Referring now to FIGS. 1 and 2, the chafing system 10 has first and second pairs of legs 24 and 24′, each having, respectively, a first support 26, 26′ and a second support 28, 28′. The supports 26 and 28 of the first pair of legs 24 are substantially equal to the supports 26′ and 28′ of the second pair of legs 24′. The first supports 26, 26′ are pivotally attached to the frame 12 through an axle (not shown), which is connected to the frame 12 through brackets 30 and 30′ configured to pivotally hold the axle. The second supports 28, 28′ are pivotally attached to the frame 12 and are also attached to the first supports 26, 26′ intermediate ends thereof via an axle bolt 32. In a particularly preferred embodiment, the supports 26, 26′ and 28, 28′ are 1″×1″ OD 18-gauge stainless steel and the first supports 26, 26′ are approximately 58″ long while the second supports 28, 28′ are approximately 59″ long.
Referring now to FIG. 5, the top 34 of the second supports 28, 28′ are notched and beveled, and have holes 36 for the insertion of a pin 38, such as a cotterless hitchpin. The second supports 28, 28′ are attached to the frame 12 by inserting the cotterless hitchpins 38 into the holes 36 of the second supports 28, 28′ and then through frame holes 40 thereby assembling the chafing system 10. The supports 28, 28′ can also be designed to flex around the frame and automatically lock in place followed by the insertion of a pin 38 for safety purposes. The frame 12 may have multiple holes 40 whereby the second supports 28, 28′ can be attached nearer or further from the end of the frame 12, allowing the chafing system 10 to be assembled to different heights.
Referring now to FIGS. 3 and 6, each pair of legs 24 and 24′ has a spring 42 which connects the first and second supports 26, 26′ and 28, 28′ at points below the axle bolt 32. The length and placement of the spring is such that the spring applies a contracting force between the supports 26, 26′ and 28, 28′. The force applied by the springs 42 assists in the assembly of the chafing system 10 by pulling the lower half of the first and second supports 26, 26′ and 28, 28′ together. The spring 42 is preferably 12″ long and made from heavy-duty galvanized steel.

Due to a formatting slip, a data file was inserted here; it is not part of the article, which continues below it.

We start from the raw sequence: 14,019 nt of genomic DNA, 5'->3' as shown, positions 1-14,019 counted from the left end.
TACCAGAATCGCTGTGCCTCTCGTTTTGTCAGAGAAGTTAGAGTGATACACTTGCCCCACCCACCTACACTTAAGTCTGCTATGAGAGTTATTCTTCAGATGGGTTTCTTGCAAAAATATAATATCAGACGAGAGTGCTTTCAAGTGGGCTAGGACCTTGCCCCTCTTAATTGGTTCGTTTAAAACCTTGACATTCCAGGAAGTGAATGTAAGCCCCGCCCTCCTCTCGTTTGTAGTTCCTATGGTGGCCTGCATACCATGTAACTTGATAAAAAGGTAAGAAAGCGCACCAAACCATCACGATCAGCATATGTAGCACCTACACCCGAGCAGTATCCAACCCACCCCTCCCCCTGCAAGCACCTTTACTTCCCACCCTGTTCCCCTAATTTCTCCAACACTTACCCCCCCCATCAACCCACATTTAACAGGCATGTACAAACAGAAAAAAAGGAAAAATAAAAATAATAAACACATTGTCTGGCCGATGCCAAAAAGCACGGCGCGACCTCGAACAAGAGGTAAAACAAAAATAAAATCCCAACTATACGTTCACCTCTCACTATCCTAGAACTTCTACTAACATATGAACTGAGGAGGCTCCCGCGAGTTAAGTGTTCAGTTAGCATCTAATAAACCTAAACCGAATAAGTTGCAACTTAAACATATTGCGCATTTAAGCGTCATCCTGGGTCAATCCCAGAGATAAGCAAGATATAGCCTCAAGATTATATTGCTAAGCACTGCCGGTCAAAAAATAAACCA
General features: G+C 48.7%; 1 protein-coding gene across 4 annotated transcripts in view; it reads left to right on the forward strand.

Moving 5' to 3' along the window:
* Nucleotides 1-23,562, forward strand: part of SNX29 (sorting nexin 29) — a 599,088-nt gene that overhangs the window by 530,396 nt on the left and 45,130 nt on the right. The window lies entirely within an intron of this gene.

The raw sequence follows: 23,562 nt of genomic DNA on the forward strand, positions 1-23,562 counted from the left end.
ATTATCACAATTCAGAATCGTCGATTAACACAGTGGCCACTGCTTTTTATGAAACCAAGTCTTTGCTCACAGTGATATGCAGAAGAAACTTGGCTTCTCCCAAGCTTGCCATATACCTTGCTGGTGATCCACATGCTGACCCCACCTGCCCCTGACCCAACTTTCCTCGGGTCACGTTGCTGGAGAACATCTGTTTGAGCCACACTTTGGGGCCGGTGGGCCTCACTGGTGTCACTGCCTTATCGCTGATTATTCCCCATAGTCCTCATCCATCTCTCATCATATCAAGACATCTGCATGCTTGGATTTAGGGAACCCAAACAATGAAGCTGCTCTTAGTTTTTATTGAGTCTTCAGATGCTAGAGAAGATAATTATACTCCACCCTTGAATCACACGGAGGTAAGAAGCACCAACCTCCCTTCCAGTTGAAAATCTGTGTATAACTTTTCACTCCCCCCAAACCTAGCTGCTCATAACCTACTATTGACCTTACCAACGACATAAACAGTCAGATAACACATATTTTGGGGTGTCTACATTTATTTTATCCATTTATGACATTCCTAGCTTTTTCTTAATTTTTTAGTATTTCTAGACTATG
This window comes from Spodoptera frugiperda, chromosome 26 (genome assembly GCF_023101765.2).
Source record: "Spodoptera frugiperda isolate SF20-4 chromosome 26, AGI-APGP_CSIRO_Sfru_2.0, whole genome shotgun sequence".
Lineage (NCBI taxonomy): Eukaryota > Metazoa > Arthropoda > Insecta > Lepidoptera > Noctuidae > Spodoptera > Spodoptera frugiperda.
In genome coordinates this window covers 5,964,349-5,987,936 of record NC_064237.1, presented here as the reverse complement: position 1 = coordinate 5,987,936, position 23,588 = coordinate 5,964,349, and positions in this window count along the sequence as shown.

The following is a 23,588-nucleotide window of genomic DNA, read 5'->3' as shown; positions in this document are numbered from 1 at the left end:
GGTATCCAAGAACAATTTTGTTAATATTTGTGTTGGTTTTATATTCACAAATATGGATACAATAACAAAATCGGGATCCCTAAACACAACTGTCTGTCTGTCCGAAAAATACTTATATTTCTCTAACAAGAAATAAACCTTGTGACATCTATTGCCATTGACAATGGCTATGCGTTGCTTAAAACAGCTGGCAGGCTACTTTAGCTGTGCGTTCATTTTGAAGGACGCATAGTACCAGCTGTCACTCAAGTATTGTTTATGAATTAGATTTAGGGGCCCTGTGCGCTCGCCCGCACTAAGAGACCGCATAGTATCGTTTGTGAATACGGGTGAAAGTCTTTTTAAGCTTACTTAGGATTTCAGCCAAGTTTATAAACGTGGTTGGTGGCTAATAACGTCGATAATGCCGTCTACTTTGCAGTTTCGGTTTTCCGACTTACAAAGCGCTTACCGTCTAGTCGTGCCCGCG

As shown in FIGS. 1-4, each of the supports 26, 26′ and 28, 28′ has a wheel 44 associated therewith. Axles 46 and 46′ are interconnected between lower ends of supports 26, 26′ and 28, 28′. The axles 46 and 46′ are preferably covered with a 3/4″ OD plastic sleeve and are 29″ long. Additionally, the pairs of legs 24 and 24′ could be reinforced by interconnecting the pairs of legs 24 and 24′ with an X-brace or the like.
Referring back to FIGS. 1-2, a heating device holder 48 is comprised of four platform supports 50 and a platform 52, which is preferably made of a 22-gauge galvanized flashing sheet. The platform supports 50 pivotally connect to the platform 52 through axles 54 attached to the ends thereof. The upper end of platform supports 50 are pivotally connected to an end of the frame 12 through the axle attached to the brackets 30 and 30′. Another end of the platform 52 is pivotally connected to the frame 12 through a similar axle configuration. Such a configuration allows the heating device holder 48 to fold flat when the chafing system 10 is collapsed. The platform 52 preferably includes a cutout 56 which acts as a handle when the chafing system 10 is in the folded position.